The Cambridge History of English and American Literature in 18 Volumes (1907–21).
Volume XIV. The Victorian Age, Part Two.

III. Critical and Miscellaneous Prose

§ 26. Laurence Oliphant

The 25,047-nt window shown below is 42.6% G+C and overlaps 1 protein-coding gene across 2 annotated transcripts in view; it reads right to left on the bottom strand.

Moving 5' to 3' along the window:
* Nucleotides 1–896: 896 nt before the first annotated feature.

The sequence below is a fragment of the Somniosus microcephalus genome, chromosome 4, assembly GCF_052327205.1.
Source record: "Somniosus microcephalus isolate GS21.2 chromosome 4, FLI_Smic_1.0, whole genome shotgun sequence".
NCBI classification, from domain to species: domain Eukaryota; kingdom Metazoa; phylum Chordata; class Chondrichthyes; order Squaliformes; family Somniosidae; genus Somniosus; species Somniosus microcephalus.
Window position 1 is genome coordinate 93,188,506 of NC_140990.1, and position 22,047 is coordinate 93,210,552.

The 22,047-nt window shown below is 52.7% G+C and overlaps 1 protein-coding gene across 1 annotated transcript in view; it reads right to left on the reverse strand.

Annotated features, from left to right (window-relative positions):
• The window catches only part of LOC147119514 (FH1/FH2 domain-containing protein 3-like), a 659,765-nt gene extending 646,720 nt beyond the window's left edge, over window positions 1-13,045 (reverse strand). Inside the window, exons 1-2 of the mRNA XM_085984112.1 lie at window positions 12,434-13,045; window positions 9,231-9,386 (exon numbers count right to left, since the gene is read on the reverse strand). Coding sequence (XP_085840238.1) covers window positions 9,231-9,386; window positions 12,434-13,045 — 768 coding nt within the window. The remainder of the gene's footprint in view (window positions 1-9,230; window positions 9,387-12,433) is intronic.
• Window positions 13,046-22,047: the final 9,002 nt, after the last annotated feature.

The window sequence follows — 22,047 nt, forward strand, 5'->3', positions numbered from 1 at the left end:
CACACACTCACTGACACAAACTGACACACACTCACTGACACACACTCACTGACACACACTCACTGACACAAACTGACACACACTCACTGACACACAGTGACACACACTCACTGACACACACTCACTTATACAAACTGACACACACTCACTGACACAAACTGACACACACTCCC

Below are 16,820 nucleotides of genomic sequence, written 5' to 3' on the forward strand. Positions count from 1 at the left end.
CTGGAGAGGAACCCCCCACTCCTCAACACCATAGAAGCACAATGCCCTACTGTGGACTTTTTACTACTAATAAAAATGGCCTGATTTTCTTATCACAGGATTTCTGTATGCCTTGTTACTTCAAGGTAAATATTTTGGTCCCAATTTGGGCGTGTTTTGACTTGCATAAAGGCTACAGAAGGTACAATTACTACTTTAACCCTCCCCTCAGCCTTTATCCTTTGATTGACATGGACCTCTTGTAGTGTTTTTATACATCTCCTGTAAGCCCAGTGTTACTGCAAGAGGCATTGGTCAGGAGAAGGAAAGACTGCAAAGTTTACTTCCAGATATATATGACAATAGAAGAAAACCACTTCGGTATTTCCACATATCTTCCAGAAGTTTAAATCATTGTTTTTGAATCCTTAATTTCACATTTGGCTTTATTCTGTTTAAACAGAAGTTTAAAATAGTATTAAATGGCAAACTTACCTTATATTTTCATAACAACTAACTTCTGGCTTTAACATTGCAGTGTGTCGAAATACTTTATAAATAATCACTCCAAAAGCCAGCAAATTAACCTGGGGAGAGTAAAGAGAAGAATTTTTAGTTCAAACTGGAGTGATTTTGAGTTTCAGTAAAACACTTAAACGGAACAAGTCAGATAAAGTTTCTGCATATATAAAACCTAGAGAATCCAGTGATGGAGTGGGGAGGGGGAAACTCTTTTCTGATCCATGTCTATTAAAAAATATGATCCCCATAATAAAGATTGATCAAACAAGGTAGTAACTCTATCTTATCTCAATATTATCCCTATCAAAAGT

Two “rolling stones,” both of whom gathered moss, as the elder hinted in the title of one of his books, were Laurence Oliphant and Lafcadio Hearn. Oliphant’s books bear testimony to his wanderings. His earliest volume dealt with Khatmanda; and his next, The Russian Shores of the Black Sea, caused him to be consulted when the Crimean war broke out. In two wars, he acted as correspondent of The Times. He was in Japan while Japan was still in the medieval stage, and nearly lost his life in an attack in which the weapon of the assailant was a two-handed sword. So stirring a life afforded rich materials for various lively narratives from his pen, and for the essays which were gathered up near the close of his life in Episodes in a Life of Adventure. But the most extraordinary episode of all was Oliphant’s subjection to the “prophet” Thomas Lake Harris, whom the disciple believed to be not only a prophet, but “the greatest poet of the age,” and to whom he surrendered the whole of his property. One outcome of this discipleship was Sympneumata, a singular book, the joint composition of Oliphant and his wife, who both wrote, or believed that they wrote, under the dictation of a spirit. Other products were of a very different sort; for Oliphant seems to have united with this trait of enthusiasm a marked talent for business, which the prophet was shrewd enough to employ for his own benefit. Hence, The Autobiography of a Joint-Stock Company, in which Oliphant embodied the knowledge he had gained of the methods of American financiers. In the literary sense, however, Oliphant’s most valuable work was the satiric fiction Piccadilly, which shows him to have been a keen observer and a penetrating critic of the society of his time. Long afterwards, he returned to the realm of fiction in Altiora Peto, and proved that he still retained his old fineness of touch.